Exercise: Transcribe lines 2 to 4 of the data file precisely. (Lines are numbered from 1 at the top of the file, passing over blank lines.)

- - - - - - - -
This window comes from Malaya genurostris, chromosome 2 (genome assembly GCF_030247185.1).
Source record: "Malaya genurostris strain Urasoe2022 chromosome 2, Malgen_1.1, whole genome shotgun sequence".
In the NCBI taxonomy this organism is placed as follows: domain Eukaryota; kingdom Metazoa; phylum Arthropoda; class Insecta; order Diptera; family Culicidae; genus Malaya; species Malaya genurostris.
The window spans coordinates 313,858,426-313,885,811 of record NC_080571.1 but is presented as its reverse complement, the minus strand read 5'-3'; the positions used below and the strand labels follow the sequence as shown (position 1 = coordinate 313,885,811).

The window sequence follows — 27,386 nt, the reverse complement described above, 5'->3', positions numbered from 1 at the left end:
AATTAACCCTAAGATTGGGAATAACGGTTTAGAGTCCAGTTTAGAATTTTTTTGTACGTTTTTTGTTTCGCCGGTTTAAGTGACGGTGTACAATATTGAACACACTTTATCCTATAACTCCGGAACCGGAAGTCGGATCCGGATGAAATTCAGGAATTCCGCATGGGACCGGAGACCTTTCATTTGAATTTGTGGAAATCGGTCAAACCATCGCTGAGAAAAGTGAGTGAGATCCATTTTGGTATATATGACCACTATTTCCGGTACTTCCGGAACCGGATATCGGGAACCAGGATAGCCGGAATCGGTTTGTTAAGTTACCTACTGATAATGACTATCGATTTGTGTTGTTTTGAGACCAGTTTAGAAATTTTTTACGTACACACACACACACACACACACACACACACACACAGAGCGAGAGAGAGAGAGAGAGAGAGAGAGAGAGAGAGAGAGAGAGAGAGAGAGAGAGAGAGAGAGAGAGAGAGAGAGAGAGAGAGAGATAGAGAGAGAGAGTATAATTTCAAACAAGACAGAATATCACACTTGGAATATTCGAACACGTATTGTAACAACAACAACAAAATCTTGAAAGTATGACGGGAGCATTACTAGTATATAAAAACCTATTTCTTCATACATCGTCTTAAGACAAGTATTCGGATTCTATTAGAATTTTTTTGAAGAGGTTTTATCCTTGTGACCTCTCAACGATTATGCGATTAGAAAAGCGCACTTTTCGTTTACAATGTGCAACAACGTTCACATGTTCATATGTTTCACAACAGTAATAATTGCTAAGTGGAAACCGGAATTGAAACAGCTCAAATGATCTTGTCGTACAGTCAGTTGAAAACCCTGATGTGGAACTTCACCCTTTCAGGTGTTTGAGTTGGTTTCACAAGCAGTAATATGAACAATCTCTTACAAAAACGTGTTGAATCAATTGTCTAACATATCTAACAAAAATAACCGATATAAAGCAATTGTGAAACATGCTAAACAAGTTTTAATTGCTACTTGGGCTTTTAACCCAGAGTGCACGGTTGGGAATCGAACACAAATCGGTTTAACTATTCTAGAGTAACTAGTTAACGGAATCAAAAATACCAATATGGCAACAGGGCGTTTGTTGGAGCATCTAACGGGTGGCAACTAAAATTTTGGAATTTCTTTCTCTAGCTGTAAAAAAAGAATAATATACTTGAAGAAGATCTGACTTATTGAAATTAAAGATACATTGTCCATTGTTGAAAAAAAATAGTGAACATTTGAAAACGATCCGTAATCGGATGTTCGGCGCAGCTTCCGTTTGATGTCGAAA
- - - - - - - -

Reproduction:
Source record: "Malaya genurostris strain Urasoe2022 chromosome 2, Malgen_1.1, whole genome shotgun sequence".
In the NCBI taxonomy this organism is placed as follows: domain Eukaryota; kingdom Metazoa; phylum Arthropoda; class Insecta; order Diptera; family Culicidae; genus Malaya; species Malaya genurostris.
The window spans coordinates 313,858,426-313,885,811 of record NC_080571.1 but is presented as its reverse complement, the minus strand read 5'-3'; the positions used below and the strand labels follow the sequence as shown (position 1 = coordinate 313,885,811).